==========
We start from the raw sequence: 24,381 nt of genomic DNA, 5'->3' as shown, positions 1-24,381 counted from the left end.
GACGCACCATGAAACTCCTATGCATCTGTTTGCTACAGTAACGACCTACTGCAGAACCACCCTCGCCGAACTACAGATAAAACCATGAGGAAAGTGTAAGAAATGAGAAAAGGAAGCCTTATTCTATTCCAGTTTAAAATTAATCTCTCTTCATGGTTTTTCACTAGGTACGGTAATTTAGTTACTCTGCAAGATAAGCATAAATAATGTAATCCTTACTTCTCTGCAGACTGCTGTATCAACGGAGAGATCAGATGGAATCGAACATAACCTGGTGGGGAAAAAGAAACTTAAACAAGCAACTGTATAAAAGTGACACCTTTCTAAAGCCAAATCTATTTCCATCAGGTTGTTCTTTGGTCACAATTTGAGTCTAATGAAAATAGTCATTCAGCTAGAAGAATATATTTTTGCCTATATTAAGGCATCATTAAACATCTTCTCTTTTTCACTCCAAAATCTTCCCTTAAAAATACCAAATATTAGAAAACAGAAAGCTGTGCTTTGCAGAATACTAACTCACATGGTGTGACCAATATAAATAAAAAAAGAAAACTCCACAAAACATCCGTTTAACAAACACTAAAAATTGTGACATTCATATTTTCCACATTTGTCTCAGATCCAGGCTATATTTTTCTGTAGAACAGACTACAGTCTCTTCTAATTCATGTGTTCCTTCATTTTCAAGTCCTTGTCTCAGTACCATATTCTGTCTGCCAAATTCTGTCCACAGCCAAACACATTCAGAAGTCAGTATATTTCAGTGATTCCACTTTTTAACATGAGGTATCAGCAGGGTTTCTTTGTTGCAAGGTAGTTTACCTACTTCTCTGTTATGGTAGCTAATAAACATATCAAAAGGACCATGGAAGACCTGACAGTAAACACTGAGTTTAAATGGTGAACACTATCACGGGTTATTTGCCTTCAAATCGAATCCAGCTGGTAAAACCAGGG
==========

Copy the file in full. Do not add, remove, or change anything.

We start from the raw sequence: 24,381 nt of genomic DNA, 5'->3' as shown, positions 1-24,381 counted from the left end.
GACGCACCATGAAACTCCTATGCATCTGTTTGCTACAGTAACGACCTACTGCAGAACCACCCTCGCCGAACTACAGATAAAACCATGAGGAAAGTGTAAGAAATGAGAAAAGGAAGCCTTATTCTATTCCAGTTTAAAATTAATCTCTCTTCATGGTTTTTCACTAGGTACGGTAATTTAGTTACTCTGCAAGATAAGCATAAATAATGTAATCCTTACTTCTCTGCAGACTGCTGTATCAACGGAGAGATCAGATGGAATCGAACATAACCTGGTGGGGAAAAAGAAACTTAAACAAGCAACTGTATAAAAGTGACACCTTTCTAAAGCCAAATCTATTTCCATCAGGTTGTTCTTTGGTCACAATTTGAGTCTAATGAAAATAGTCATTCAGCTAGAAGAATATATTTTTGCCTATATTAAGGCATCATTAAACATCTTCTCTTTTTCACTCCAAAATCTTCCCTTAAAAATACCAAATATTAGAAAACAGAAAGCTGTGCTTTGCAGAATACTAACTCACATGGTGTGACCAATATAAATAAAAAAAGAAAACTCCACAAAACATCCGTTTAACAAACACTAAAAATTGTGACATTCATATTTTCCACATTTGTCTCAGATCCAGGCTATATTTTTCTGTAGAACAGACTACAGTCTCTTCTAATTCATGTGTTCCTTCATTTTCAAGTCCTTGTCTCAGTACCATATTCTGTCTGCCAAATTCTGTCCACAGCCAAACACATTCAGAAGTCAGTATATTTCAGTGATTCCACTTTTTAACATGAGGTATCAGCAGGGTTTCTTTGTTGCAAGGTAGTTTACCTACTTCTCTGTTATGGTAGCTAATAAACATATCAAAAGGACCATGGAAGACCTGACAGTAAACACTGAGTTTAAATGGTGAACACTATCACGGGTTATTTGCCTTCAAATCGAATCCAGCTGGTAAAACCAGGG